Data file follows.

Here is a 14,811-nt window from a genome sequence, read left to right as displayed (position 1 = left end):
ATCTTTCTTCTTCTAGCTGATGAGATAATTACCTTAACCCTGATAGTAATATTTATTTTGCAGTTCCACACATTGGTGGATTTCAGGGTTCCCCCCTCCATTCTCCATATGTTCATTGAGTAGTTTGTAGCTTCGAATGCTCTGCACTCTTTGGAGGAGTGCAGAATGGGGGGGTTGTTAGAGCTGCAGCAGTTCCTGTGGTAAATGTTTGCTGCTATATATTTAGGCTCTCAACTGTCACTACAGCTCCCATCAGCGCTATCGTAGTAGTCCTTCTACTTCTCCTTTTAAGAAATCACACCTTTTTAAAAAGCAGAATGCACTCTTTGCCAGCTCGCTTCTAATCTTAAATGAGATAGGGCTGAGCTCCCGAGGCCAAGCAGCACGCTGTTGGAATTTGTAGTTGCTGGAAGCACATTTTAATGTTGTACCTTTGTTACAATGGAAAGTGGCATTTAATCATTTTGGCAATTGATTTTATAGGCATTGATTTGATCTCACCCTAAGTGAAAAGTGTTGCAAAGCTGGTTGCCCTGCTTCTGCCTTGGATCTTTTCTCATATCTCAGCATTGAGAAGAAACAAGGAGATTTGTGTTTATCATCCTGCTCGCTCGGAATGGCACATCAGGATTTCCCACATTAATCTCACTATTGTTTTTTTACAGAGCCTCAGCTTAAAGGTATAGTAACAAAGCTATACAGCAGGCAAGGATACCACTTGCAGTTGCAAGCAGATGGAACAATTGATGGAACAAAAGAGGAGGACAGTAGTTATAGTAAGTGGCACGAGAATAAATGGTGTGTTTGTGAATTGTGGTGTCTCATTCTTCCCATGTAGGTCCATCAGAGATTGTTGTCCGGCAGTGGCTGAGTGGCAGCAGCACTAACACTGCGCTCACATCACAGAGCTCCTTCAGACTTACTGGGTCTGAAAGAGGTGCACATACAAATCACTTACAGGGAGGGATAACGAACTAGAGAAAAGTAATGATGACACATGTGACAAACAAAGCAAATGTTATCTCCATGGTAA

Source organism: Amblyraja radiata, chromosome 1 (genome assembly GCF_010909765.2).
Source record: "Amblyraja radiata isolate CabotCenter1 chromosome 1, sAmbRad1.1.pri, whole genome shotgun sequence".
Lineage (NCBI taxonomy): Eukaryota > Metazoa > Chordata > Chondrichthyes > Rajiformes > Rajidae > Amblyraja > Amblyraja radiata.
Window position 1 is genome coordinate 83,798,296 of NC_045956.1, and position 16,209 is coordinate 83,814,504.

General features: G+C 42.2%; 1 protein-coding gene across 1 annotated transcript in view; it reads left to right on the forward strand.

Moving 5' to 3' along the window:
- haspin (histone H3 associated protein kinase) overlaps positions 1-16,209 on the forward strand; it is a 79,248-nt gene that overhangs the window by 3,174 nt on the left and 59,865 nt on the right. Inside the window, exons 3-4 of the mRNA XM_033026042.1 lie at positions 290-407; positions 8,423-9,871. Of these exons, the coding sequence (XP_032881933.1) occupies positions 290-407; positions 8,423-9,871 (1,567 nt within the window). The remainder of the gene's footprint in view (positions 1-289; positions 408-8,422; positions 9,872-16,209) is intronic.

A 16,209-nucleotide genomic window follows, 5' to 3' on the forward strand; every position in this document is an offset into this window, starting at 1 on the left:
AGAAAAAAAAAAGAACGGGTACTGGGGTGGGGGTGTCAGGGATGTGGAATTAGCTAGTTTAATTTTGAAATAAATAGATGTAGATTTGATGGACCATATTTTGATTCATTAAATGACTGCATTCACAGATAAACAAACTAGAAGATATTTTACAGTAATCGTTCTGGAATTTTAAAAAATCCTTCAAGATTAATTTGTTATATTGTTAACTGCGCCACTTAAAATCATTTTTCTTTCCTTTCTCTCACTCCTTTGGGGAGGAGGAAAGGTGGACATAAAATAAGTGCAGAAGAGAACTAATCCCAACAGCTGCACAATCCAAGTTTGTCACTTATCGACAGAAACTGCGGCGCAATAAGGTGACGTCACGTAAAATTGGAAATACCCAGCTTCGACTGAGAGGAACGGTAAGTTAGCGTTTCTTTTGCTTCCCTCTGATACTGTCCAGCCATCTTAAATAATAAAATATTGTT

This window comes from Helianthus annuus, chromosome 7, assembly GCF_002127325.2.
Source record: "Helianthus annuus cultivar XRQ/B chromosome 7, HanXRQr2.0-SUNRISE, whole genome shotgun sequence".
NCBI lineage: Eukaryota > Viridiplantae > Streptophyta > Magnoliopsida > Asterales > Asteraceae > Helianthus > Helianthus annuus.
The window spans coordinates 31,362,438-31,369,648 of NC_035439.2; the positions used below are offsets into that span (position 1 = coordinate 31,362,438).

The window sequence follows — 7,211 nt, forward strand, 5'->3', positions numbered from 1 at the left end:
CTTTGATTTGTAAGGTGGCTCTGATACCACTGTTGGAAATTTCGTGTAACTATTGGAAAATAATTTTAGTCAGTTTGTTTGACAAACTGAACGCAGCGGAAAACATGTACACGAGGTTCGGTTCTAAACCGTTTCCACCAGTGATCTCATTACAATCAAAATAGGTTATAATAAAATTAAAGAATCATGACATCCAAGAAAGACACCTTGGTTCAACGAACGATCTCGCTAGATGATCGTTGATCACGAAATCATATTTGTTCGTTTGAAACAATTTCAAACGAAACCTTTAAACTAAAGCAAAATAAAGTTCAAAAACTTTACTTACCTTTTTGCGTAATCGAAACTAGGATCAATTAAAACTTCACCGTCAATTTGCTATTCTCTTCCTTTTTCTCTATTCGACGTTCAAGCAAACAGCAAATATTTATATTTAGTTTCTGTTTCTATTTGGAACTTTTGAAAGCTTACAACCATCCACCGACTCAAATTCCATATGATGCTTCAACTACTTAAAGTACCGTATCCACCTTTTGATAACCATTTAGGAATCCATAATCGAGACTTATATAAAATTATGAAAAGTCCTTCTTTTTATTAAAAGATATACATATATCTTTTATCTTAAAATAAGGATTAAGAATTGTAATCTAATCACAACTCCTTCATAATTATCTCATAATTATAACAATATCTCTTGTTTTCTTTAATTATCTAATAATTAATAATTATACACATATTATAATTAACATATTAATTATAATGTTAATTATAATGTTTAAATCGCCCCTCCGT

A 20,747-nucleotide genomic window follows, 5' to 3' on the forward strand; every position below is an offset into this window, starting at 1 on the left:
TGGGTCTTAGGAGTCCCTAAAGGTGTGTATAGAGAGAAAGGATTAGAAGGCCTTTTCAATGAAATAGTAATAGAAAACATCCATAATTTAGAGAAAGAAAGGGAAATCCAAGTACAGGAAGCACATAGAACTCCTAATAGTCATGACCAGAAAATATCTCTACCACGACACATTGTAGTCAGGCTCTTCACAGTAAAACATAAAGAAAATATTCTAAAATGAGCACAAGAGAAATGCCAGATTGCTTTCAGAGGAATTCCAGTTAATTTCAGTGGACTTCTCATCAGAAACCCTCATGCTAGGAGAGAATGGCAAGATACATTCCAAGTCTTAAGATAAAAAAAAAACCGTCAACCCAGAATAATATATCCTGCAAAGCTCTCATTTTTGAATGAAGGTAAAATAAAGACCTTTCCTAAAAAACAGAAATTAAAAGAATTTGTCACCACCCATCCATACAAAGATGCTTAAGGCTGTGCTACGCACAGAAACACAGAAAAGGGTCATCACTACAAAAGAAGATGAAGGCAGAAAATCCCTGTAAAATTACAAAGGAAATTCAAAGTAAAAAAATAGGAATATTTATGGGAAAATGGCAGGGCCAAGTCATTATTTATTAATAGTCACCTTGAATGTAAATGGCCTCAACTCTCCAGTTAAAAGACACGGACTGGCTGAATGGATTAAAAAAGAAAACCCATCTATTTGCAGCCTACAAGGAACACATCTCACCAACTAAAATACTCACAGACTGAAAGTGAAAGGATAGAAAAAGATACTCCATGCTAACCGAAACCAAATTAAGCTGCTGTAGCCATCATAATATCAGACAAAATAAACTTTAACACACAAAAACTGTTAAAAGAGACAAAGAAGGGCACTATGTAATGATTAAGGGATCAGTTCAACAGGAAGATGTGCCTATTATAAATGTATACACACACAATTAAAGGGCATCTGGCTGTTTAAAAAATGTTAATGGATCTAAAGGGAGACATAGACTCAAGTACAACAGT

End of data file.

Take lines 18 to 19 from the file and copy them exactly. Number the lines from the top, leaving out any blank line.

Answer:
A 20,747-nucleotide genomic window follows, 5' to 3' on the forward strand; every position below is an offset into this window, starting at 1 on the left:
TGGGTCTTAGGAGTCCCTAAAGGTGTGTATAGAGAGAAAGGATTAGAAGGCCTTTTCAATGAAATAGTAATAGAAAACATCCATAATTTAGAGAAAGAAAGGGAAATCCAAGTACAGGAAGCACATAGAACTCCTAATAGTCATGACCAGAAAATATCTCTACCACGACACATTGTAGTCAGGCTCTTCACAGTAAAACATAAAGAAAATATTCTAAAATGAGCACAAGAGAAATGCCAGATTGCTTTCAGAGGAATTCCAGTTAATTTCAGTGGACTTCTCATCAGAAACCCTCATGCTAGGAGAGAATGGCAAGATACATTCCAAGTCTTAAGATAAAAAAAAAACCGTCAACCCAGAATAATATATCCTGCAAAGCTCTCATTTTTGAATGAAGGTAAAATAAAGACCTTTCCTAAAAAACAGAAATTAAAAGAATTTGTCACCACCCATCCATACAAAGATGCTTAAGGCTGTGCTACGCACAGAAACACAGAAAAGGGTCATCACTACAAAAGAAGATGAAGGCAGAAAATCCCTGTAAAATTACAAAGGAAATTCAAAGTAAAAAAATAGGAATATTTATGGGAAAATGGCAGGGCCAAGTCATTATTTATTAATAGTCACCTTGAATGTAAATGGCCTCAACTCTCCAGTTAAAAGACACGGACTGGCTGAATGGATTAAAAAAGAAAACCCATCTATTTGCAGCCTACAAGGAACACATCTCACCAACTAAAATACTCACAGACTGAAAGTGAAAGGATAGAAAAAGATACTCCATGCTAACCGAAACCAAATTAAGCTGCTGTAGCCATCATAATATCAGACAAAATAAACTTTAACACACAAAAACTGTTAAAAGAGACAAAGAAGGGCACTATGTAATGATTAAGGGATCAGTTCAACAGGAAGATGTGCCTATTATAAATGTATACACACACAATTAAAGGGCATCTGGCTGTTTAAAAAATGTTAATGGATCTAAAGGGAGACATAGACTCAAGTACAACAGT